Response to pegintin HBeAg-ve : On-treatment kinetics of qHBsAg vary by genotype
Response to peginterferon alfa-2a (40KD) in HBeAg-negative CHB: On-treatment kinetics of HBsAg serum levels vary by HBV genotype
Maurizia R. Brunettoa, Corresponding author contact information, E-mail the corresponding author,
Stephanos J. Hadziyannise,
a U.O. Epatologia–Azienda Ospedaliero Universitaria Pisana, Pisa, Italy
b Service d’Hépatologie and Centre de Recherches Biologiques Beaujon, University of Paris, Clichy, France
c Department of Gastroenterology, University of Ankara Medical School, Ankara, Turkey
d Department of Medical Sciences, University of Cagliari, Cagliari, Italy
e Department of Medicine and Hepatology, Henry Dunant Hospital and Liver Research Unit of Athens University at Evgenidio Hospital Athens, Greece
f IST GmbH, Mannheim, Germany
g F. Hoffmann-La Roche, Basel, Switzerland
h Cattedra di Gastroenterologia – Università Pisa, Italy
Background & aims
We investigated whether HBV genotype influences on-treatment HBsAg kinetics and/or the end-of-treatment HBsAg levels associated with long-term virological response in HBeAg-negative chronic hepatitis B patients treated with peginterferon alfa-2a ± lamivudine in the Phase III trial.
All patients (n = 230) who participated in long-term follow-up were included according to the availability of HBsAg levels measurements. Long-term virological response was defined as HBV DNA ⩽10,000 cp/mL (1786 IU/mL) at 5 years post-treatment. Genotype-specific end-of-treatment HBsAg levels associated with long-term virological response (identified by ROC analysis) were assessed in 199 patients with HBsAg measurements available at baseline and end-of-treatment. HBsAg kinetics according to genotype and long-term virological response were investigated in the 117 patients with additional samples available at weeks 12, 24 and 72.
Baseline HBsAg levels were significantly higher for A than B, C and D genotypes (p<0.05). On-treatment HBsAg kinetics varied according to HBV genotype. The difference between responders and non-responders was greatest for genotype A from weeks 12 to 24; for genotypes B and D from baseline to week 12; there was no significant difference over any timeframe for genotype C. High positive predictive values for long-term virological response could be obtained by applying end-of-treatment genotype-specific cut-offs: 75%, 47%, 71% and 75% for genotypes A (<400 IU/mL), B (<50 IU/mL), C (<75 IU/mL) and D (<1000 IU/mL), respectively.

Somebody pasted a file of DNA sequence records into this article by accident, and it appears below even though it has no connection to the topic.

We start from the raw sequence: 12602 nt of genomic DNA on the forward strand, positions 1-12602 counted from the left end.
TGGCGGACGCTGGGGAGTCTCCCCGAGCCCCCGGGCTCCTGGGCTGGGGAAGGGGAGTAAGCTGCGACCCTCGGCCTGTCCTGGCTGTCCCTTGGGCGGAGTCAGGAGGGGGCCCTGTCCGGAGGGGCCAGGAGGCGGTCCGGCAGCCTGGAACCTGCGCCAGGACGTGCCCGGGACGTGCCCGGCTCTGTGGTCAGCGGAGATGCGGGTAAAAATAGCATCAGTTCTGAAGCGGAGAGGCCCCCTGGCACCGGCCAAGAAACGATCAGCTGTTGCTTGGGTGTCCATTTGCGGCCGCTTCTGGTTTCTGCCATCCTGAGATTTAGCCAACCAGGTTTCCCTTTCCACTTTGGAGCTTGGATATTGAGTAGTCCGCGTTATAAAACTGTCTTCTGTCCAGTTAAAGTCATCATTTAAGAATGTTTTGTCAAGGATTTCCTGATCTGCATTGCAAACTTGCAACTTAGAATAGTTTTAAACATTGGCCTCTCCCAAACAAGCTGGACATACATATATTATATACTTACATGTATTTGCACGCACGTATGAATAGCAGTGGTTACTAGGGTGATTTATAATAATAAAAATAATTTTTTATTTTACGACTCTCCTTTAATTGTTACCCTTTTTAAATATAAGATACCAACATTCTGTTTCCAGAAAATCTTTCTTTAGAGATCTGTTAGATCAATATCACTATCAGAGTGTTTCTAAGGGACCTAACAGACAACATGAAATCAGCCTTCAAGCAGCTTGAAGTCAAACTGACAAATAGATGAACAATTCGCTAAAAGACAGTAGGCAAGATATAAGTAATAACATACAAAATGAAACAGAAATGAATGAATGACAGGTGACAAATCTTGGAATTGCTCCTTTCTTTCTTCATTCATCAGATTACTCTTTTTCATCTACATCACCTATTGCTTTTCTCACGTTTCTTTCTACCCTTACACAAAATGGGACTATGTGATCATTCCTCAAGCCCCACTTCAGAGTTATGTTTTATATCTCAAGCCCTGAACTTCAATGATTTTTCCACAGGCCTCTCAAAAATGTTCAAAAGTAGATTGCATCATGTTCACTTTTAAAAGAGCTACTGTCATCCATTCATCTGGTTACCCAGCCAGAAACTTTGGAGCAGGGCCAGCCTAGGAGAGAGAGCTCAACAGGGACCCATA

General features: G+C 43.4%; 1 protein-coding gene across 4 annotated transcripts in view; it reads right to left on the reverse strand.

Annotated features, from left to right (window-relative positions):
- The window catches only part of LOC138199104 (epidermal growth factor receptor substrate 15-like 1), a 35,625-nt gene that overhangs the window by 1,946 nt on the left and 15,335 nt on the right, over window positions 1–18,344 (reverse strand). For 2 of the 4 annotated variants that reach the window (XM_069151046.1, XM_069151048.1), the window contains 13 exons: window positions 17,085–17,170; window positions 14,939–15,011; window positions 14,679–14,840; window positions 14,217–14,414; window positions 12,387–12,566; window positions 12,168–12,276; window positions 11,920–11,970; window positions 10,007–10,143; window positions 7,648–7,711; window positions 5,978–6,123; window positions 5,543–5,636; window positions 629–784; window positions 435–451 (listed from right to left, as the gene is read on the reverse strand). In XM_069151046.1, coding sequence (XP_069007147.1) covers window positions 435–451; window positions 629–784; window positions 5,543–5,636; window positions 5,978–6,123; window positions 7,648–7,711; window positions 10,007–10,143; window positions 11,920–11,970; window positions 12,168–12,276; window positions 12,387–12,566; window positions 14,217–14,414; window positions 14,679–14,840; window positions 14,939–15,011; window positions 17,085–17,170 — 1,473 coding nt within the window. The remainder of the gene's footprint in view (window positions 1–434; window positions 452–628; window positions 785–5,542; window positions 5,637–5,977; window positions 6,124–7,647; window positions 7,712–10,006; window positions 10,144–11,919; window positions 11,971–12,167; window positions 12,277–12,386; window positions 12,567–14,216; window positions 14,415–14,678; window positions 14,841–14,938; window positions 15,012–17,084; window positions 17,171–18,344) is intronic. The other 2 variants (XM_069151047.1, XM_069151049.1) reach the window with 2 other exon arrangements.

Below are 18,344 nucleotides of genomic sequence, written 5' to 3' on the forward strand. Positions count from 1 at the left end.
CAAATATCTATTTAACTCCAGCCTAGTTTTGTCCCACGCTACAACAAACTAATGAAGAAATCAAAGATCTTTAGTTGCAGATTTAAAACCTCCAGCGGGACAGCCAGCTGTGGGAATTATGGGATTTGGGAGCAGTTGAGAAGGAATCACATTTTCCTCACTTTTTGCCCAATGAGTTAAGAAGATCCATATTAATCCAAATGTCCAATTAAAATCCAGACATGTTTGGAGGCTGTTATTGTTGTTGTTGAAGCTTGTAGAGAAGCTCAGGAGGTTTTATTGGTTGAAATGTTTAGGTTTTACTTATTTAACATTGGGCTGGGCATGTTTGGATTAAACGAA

On-treatment HBsAg kinetics vary between HBV genotypes. Genotype-specific monitoring timeframes and end-of-treatment thresholds could ameliorate response-guided treatment of HBeAg-negative chronic hepatitis B.
The abstract is very brief.
"High positive predictive values for long-term virological response could be obtained by applying end-of-treatment genotype-specific cut-offs: 75%, 47%, 71% and 75% for genotypes A (<400 IU/mL), B (<50 IU/mL), C (<75 IU/mL) and D (<1000 IU/mL), respectively. "
Maybe someone can provide access to the full paper or provide more information. It seems that Genotypes B and C require really low end-of-treatment qHBsAg to achieve long-term response?
This study is not informative enough. There is really not enough information about genotype's HBSAg levels. As Steff saids Genotype B needs <100iu/ml HBSAG and HEP B DNA <2000iu/ml to be true inactive carrier. Other types like genotype D have high HBSAG to be carrier.
Nucs have a place. It allows sequential treatment. If you fail peg your can keep nucs. Then try PEG again in a couple of years. Not every one will repond to PEG. Tenofovir can give the body a break from fighting and allow immune recovery.
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